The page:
CINCINNATI (AP) - President Donald Trump said he would "prefer" that his supporters at a rally Thursday night don't engage in a "Send her back!" chant about a Somali-born congresswoman, after he faced widespread criticism for not doing more to stop the attack on Rep. Ilhan Omar at an event two weeks ago.
Speaking to reporters before leaving the White House for Cincinnati, Trump said he doesn't know whether they will chant anyway or what his response would be if they do - adding that, regardless, he "loves" his political supporters.
"I don't know that you can stop people," Trump told reporters. "If they do the chant, we'll have to see what happens."
The chant about the Minnesota Democrat by a roaring Greenville, North Carolina, crowd last month rattled some Republicans and raised the prospect of a 2020 presidential campaign increasingly fought along racial lines. It followed racist tweets Trump sent against Omar and three other first-term lawmakers of color, instructing them to get out of the U.S. "right now" and saying if the lawmakers "hate our country," they can "go back" to their "broken and crime-infested" countries.
Two weeks ago, Trump wavered in his response to the divisive cries, letting the chant roll at the rally, expressing disapproval about it the next day and later retreating from those concerns.
Since then, Trump has pushed ahead with incendiary tweets and a series of attacks on a veteran African American congressman and his predominantly black district in Baltimore. Heightening the drama, Trump's Ohio rally will come on the heels of a pair of debates among the Democrats who want to replace him and will take place against a backdrop of simmering racial tension in the host city of Cincinnati.
All eyes will be on the crowd's behavior and how Trump reacts. Even his closest advisers seem uncertain as to what may transpire.
"If it happened again, he might make an effort to speak out about it," Vice President Mike Pence said recently.
A variety of opinions about the chant dotted the crowd before the rally.
Robyn McGrail, 64, and her husband were celebrating their 44th wedding anniversary by attending their third Trump rally. She said that if the crowd does begin the chant, "I'll probably be cheering. If they don't like America, they should leave. We love our country."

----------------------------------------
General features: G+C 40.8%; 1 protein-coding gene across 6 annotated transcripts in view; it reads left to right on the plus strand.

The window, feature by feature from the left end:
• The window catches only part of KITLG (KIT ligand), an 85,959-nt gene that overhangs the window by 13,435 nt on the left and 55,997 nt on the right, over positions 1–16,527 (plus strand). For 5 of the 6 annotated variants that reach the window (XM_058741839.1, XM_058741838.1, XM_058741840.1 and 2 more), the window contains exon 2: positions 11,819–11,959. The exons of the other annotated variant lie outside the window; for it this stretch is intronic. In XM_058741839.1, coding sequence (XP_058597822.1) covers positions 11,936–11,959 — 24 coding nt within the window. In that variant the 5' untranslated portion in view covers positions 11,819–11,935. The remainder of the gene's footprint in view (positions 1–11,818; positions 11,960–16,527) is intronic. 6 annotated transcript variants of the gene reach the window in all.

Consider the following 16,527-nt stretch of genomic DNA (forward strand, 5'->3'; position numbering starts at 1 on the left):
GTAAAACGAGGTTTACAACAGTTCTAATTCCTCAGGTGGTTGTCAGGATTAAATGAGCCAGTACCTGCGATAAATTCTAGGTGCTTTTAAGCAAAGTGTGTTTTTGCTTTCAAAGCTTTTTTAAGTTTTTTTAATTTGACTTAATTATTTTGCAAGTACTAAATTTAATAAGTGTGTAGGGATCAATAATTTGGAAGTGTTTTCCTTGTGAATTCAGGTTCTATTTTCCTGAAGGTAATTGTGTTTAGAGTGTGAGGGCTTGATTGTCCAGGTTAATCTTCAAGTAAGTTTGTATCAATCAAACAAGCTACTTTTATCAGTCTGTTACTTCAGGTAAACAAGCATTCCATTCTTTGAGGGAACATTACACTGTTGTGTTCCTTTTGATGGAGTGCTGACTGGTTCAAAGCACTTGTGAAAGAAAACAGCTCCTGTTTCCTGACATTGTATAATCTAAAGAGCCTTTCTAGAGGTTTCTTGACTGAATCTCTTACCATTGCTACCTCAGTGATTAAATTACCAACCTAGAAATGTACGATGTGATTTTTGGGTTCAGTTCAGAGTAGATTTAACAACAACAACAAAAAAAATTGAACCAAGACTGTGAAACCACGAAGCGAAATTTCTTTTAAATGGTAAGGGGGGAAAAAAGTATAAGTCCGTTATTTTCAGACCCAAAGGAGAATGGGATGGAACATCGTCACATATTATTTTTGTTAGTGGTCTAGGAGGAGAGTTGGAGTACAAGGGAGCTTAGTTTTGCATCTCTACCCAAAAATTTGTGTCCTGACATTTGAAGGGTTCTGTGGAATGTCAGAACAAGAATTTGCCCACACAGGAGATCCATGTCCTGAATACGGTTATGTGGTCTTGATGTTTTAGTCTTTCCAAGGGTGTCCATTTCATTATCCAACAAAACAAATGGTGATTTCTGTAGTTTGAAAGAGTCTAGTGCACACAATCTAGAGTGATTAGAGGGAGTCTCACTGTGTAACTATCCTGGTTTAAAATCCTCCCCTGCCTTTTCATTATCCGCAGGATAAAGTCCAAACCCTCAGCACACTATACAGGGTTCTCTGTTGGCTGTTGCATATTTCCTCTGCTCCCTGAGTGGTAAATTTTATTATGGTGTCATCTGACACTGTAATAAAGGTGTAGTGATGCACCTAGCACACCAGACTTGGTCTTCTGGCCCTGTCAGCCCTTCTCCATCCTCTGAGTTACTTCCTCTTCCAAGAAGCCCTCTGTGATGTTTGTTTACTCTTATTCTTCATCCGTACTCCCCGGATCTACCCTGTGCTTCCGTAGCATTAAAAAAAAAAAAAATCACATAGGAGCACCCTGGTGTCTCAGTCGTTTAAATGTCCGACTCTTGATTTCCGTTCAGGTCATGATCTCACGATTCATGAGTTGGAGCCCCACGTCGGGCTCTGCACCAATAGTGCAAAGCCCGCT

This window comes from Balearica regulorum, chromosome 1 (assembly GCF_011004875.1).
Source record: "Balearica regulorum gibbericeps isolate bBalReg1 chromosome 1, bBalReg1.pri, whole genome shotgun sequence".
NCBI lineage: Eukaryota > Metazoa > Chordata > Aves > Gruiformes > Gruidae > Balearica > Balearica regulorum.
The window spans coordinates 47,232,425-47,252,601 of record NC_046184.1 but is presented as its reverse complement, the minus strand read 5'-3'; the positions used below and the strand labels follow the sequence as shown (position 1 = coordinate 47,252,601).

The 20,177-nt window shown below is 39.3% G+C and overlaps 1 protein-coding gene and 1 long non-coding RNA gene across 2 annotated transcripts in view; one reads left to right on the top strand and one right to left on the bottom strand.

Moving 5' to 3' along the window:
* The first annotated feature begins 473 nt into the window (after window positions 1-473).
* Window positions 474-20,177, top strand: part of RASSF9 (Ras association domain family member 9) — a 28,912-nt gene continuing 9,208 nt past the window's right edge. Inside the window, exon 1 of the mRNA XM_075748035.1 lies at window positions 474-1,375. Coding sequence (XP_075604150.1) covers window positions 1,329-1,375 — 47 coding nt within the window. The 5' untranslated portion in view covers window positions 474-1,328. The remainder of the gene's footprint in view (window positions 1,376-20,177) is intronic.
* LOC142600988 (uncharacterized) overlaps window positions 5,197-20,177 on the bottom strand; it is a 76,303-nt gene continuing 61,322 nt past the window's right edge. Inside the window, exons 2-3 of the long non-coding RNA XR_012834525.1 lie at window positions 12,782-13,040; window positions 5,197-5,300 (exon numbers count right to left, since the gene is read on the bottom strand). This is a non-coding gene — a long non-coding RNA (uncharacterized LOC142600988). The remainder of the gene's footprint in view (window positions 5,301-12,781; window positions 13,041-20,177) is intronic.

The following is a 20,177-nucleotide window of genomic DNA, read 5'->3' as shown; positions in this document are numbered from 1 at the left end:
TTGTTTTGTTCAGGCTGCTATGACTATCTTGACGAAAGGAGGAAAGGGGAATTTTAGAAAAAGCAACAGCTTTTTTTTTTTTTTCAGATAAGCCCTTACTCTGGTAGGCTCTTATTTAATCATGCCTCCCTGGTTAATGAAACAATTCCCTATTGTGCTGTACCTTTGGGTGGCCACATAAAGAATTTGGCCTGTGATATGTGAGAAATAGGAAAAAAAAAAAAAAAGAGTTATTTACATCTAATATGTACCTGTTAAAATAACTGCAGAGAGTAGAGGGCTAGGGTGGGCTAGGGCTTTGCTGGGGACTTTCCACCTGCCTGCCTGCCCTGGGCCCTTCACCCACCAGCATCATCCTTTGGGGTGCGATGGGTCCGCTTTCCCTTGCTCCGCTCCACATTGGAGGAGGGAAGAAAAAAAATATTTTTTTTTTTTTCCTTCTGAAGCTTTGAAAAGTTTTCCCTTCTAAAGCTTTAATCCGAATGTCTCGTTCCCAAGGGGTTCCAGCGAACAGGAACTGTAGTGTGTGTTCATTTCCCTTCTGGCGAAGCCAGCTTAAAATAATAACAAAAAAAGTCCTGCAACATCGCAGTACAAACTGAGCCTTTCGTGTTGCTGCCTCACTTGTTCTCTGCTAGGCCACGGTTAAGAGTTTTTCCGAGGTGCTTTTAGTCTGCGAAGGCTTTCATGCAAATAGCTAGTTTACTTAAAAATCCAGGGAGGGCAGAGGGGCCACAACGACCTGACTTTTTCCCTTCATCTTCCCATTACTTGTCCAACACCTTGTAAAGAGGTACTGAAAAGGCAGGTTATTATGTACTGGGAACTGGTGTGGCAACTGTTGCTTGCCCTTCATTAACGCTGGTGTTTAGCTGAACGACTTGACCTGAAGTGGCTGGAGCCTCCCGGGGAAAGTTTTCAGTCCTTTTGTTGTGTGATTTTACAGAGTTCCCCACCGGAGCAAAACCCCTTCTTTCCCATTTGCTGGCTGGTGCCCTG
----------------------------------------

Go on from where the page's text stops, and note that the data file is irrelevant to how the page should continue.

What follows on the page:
But Cynthia Wells, 63, a Cincinnati nurse, said she would follow Trump's lead.
"We listen to him and we won't do it," Wells said. "I don't think it will happen. If it does, we won't participate because he's against that. That's not what his message is."
Republican Rep. Steve Chabot, who represents a Cincinnati-area district, said Wednesday he hopes the crowd will avoid such chants this time, and he thinks Trump will react more quickly if does happen.
"I would discourage the crowd from doing anything inappropriate, and I think saying something like that would be inappropriate," Chabot said. "I would hope that the president would silence the crowd, tell them: 'Hey, don't do that, there's no place for that. It's not helpful, it's not right.'"
Trump, long accused of weaponizing race for political gain, has escalated his harsh language in recent weeks, beginning with racist tweets about Omar, the Minnesota congresswoman who moved to the United States as a child, and her Democratic House colleagues Alexandria Ocasio-Cortez of New York, Rashida Tlaib of Michigan and Ayanna Pressley of Massachusetts.
Days later, the Greenville crowd's "Send her back!" shouts resounded for 13 seconds as Trump paused in his speech and took in the uproar.
Democrats condemned the scene, and GOP lawmakers scrambled to denounce it lest the moment come to define their party heading into the next election. Though not faulting Trump himself, House Minority Leader Kevin McCarthy of California said the chant had "no place in our party and no place in this country."
After first saying he wasn't happy about the chant, Trump in subsequent days praised the "patriots" in the North Carolina crowd. Since then, he has not backed off his criticism of the congresswomen of color and instead launched repeated attacks on Rep. Elijah Cummings and the city of Baltimore, describing the majority-black city as a "living hell."
Trump's reelection campaign did not respond to questions about whether the president or campaign staffers would try to prevent the chant from erupting Thursday in the same downtown Cincinnati arena that housed one of Trump's most raucous 2016 rallies.
"If Trump allows his supporters to hijack his own rally, that does not bode well for the rest of his campaign," said Alex Conant, a Republican strategist who worked on Marco Rubio's 2016 campaign. "If he encourages the chant, it would be divisive for the country and for the Republican Party."
Conant added: "I'd hope to see him steer clear of anything that could evoke the chant. And if his supporters began chanting it anyway, and he shut it down, I think he would appear strong and get some bipartisan praise."
Trump captured Ohio by nearly 9 percentage points in 2016, and he fared somewhat better among midterm voters in Ohio than among voters in Rust Belt neighbors Michigan and Wisconsin. About half of Ohio voters, 49%, expressed approval of Trump's job as president, according to AP VoteCast, a survey of the electorate in 2018. Forty-four percent of voters in Michigan, and 43% of voters in Wisconsin, approved of Trump.
Several protests are planned around the Trump rally, including one at the nearby National Underground Railroad Freedom Center. It focuses on the slavery era and current struggles against injustice around the world.